When asked, they simply shared that they’re a member of the Race to Zero because ‘the time to act is now.’ Their corporate vision, ‘is to save the planet with AI, and… know that drastic results require drastic action.’

Being within the technology space, they face different challenges compared to more traditional organisations. They share that as a company that’s ‘experiencing extremely rapid growth, it is easy to get lost in the action of everyday operations and temporarily lose sight of this larger issue. Joining the Race to Zero creates accountability and ensures that our focus does not waver. Though our technology makes a huge difference in decreasing the carbon footprint for our clients, we want to make sure that we are also taking the time to look in the mirror and optimize our own operations for environmental success.’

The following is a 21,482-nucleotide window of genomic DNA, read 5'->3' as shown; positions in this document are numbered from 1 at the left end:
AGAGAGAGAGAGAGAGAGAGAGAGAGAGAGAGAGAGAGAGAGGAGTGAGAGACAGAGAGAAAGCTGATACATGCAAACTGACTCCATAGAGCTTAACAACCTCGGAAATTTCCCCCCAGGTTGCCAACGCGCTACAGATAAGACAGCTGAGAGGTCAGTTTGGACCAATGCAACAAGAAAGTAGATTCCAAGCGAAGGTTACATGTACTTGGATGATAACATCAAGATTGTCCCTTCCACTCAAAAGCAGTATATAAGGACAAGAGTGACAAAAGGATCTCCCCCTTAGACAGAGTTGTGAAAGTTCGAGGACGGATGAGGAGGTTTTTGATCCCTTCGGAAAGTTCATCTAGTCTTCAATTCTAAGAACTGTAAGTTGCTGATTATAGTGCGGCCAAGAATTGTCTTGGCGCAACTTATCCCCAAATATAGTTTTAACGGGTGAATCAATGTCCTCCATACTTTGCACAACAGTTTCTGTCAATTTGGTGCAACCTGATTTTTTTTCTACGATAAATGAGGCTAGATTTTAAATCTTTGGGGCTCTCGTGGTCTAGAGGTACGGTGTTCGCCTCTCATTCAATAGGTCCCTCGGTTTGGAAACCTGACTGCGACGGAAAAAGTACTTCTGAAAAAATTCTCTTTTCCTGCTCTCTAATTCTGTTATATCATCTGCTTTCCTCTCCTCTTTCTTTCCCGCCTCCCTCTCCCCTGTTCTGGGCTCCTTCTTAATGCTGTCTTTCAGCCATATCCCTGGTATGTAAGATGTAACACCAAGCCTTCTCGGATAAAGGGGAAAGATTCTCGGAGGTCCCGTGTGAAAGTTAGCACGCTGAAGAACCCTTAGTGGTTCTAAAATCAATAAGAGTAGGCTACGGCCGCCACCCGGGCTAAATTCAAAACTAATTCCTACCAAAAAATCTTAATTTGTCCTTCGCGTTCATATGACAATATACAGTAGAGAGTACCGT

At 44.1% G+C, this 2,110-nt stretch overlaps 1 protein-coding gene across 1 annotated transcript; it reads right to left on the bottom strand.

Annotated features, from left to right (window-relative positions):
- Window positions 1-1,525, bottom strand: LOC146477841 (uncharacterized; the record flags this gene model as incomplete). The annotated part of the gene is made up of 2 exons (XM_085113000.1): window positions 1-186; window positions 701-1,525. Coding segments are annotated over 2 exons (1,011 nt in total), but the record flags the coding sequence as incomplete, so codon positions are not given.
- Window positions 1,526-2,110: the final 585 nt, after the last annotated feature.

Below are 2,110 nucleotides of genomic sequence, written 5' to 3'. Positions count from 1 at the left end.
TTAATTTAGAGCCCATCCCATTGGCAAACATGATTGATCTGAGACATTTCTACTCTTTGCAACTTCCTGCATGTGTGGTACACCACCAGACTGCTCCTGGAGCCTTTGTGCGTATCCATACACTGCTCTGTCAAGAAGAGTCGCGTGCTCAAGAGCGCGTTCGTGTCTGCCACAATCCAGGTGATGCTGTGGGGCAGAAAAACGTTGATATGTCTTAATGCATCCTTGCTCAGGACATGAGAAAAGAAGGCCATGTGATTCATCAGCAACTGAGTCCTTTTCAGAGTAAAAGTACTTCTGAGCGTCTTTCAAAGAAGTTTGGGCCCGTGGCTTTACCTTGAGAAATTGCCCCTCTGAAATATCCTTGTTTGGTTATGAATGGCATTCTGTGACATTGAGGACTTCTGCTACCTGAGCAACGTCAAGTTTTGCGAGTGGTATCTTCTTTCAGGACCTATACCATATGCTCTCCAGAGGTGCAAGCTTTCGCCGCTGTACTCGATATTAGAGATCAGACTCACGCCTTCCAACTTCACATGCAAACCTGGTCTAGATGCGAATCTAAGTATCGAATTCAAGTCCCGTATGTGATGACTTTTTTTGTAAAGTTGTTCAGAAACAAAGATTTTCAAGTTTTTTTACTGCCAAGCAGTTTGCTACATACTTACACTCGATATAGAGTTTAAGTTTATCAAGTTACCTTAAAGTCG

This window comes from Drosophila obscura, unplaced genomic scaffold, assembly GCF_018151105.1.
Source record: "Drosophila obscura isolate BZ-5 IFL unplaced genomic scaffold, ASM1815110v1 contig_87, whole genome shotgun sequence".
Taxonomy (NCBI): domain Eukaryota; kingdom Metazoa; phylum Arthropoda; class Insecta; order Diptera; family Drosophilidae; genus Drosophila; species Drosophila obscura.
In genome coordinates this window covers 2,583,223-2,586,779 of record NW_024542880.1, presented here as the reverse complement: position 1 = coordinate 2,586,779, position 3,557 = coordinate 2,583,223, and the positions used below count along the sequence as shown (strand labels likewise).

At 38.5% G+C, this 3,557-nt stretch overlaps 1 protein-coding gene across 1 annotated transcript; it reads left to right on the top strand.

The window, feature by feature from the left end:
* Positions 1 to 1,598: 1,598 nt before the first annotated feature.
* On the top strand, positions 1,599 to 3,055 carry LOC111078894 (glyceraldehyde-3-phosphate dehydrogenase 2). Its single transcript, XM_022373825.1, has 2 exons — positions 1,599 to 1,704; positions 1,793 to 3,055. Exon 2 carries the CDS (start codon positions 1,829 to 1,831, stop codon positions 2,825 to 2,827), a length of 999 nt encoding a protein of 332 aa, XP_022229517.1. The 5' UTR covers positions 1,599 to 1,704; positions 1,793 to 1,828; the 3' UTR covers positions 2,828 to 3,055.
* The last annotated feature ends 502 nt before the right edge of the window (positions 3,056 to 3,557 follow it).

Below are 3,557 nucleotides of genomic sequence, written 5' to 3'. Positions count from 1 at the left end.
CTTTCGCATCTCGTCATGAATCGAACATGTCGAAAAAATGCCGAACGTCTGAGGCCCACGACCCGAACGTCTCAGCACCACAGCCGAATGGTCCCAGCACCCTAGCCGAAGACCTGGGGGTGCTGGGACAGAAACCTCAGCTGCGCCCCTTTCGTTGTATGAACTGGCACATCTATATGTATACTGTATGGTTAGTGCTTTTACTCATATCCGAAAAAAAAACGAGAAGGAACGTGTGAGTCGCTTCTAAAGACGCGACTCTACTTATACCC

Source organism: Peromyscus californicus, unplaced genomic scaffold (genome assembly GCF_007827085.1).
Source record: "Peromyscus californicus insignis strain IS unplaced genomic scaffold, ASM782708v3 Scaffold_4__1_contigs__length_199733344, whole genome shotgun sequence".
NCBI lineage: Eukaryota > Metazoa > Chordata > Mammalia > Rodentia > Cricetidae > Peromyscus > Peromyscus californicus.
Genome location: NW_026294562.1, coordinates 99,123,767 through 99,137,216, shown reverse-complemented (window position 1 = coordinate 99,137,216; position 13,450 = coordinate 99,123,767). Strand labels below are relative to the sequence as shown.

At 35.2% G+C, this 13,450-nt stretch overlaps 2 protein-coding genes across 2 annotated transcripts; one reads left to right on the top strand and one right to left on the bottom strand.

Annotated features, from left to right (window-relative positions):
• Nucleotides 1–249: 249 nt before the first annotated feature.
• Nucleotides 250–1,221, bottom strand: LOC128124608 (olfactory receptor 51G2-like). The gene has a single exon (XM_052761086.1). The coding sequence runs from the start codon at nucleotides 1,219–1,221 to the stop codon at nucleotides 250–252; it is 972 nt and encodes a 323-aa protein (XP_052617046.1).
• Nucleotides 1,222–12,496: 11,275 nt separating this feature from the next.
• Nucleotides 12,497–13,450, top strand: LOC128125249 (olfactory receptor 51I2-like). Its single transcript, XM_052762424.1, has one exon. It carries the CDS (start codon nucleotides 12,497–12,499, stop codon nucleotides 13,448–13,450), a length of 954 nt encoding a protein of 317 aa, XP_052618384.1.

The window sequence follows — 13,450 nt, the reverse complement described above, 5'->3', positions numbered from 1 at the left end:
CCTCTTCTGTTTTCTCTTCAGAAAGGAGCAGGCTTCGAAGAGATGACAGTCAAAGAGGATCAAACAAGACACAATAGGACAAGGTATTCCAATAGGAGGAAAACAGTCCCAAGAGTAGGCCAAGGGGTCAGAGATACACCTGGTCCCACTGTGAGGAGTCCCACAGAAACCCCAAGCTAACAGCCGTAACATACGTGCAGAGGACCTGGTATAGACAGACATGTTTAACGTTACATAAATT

For BrainBox AI, the fact they’re a start up doesn’t stop them from being committed to climate action; ‘companies big or small can lead by example and joining the Race to Zero is a perfect way to do so.’ In particular they point to the SME Climate Hub as a ‘great initiative’ for those similar to them who want to join the Race. They particularly cite the ‘numerous tools’ they provided them with.

Closing thoughts

These six businesses represent a small fraction of the many UKGBC members who have committed to action by signing up to the Race to Zero – but we hope it provides some insight and inspiration for those who are yet to sign up.

For more information on how you can join Race to Zero, and UKGBC’s role as an Accelerator of the campaign, you can find out more here.

UKGBC’s new Collaboration Café events also offer a space for built environment peer groups within UKGBC’s membership to knowledge-share about the practicalities, implications, and challenges of becoming net zero businesses. Collaboration Cafes are running monthly, open to different sub-sectors of the membership and can be found here.